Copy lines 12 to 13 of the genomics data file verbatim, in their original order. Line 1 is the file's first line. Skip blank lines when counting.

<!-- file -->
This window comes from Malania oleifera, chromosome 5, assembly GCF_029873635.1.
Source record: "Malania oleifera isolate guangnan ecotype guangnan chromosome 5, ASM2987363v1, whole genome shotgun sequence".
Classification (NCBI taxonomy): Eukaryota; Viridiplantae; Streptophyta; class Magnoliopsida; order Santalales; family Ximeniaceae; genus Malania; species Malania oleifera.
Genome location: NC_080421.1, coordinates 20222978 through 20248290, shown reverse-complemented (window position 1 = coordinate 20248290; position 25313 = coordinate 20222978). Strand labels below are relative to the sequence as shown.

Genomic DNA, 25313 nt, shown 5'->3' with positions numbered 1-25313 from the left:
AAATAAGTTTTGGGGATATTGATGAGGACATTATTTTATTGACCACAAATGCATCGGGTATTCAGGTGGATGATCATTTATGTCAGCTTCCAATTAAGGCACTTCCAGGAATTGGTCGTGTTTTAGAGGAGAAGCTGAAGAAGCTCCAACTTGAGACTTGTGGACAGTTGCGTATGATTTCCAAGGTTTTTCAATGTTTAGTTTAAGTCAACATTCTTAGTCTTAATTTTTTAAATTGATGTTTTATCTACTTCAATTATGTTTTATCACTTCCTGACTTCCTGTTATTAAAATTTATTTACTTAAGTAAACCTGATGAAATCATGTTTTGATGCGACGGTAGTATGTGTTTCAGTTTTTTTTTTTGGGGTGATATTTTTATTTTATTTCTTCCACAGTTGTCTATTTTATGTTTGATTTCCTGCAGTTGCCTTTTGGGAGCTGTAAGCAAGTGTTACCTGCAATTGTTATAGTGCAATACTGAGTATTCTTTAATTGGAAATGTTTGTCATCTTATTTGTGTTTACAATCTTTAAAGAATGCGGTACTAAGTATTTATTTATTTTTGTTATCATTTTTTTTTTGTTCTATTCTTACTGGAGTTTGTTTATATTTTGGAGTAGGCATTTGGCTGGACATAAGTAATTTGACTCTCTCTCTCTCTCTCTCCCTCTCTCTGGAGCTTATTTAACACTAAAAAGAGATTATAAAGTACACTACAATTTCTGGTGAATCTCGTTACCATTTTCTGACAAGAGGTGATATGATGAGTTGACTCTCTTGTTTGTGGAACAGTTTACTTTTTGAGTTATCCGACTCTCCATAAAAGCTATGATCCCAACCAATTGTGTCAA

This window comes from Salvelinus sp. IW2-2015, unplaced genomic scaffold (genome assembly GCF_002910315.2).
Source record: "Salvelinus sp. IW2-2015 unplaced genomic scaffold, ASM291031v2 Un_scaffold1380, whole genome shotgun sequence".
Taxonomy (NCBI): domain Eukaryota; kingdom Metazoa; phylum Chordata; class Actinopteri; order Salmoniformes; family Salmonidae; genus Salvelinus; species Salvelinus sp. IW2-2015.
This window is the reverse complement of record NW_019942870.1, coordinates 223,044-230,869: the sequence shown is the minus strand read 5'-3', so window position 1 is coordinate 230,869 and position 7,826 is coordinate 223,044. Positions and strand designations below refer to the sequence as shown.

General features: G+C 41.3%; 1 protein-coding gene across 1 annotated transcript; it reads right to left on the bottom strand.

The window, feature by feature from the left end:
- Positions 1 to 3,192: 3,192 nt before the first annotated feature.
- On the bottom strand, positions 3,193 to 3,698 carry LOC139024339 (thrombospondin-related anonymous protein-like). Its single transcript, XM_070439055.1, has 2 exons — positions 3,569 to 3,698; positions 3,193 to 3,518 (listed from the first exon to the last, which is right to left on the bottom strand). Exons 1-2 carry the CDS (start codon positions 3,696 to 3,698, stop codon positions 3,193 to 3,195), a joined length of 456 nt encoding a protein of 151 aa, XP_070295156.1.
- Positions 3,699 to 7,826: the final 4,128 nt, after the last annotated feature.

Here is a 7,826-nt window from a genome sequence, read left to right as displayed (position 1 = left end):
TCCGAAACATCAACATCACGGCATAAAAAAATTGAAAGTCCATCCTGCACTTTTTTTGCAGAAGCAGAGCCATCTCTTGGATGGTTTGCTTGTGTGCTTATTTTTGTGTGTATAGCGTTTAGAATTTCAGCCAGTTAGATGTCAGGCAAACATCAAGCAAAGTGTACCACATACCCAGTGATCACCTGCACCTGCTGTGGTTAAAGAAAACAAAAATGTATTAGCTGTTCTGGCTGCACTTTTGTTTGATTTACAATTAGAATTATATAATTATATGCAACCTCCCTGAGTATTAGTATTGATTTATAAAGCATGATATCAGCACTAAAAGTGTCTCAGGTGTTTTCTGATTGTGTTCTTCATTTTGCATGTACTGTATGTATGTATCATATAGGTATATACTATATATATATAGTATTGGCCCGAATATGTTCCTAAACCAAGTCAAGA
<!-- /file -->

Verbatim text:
The window, feature by feature from the left end:
- Positions 1 to 3,192: 3,192 nt before the first annotated feature.